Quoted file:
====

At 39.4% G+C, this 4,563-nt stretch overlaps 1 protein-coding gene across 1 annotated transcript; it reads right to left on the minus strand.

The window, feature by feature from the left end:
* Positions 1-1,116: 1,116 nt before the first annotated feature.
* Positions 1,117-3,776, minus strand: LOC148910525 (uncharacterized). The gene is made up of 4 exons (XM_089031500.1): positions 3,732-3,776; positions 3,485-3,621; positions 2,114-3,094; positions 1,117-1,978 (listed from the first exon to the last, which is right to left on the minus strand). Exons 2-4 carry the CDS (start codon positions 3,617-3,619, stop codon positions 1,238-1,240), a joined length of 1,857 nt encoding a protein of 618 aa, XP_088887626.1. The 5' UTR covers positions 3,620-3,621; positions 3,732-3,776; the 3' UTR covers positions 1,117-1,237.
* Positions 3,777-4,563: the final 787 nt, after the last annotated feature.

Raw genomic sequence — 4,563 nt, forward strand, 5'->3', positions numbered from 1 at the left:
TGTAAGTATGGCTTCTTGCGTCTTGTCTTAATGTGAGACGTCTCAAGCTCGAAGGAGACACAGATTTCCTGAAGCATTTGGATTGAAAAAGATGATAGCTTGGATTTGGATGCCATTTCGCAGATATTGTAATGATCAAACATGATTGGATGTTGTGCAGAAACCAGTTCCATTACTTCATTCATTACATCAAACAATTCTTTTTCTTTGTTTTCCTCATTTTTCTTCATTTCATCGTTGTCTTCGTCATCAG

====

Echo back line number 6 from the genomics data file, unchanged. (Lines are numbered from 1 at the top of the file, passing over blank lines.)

Raw genomic sequence — 4,563 nt, forward strand, 5'->3', positions numbered from 1 at the left: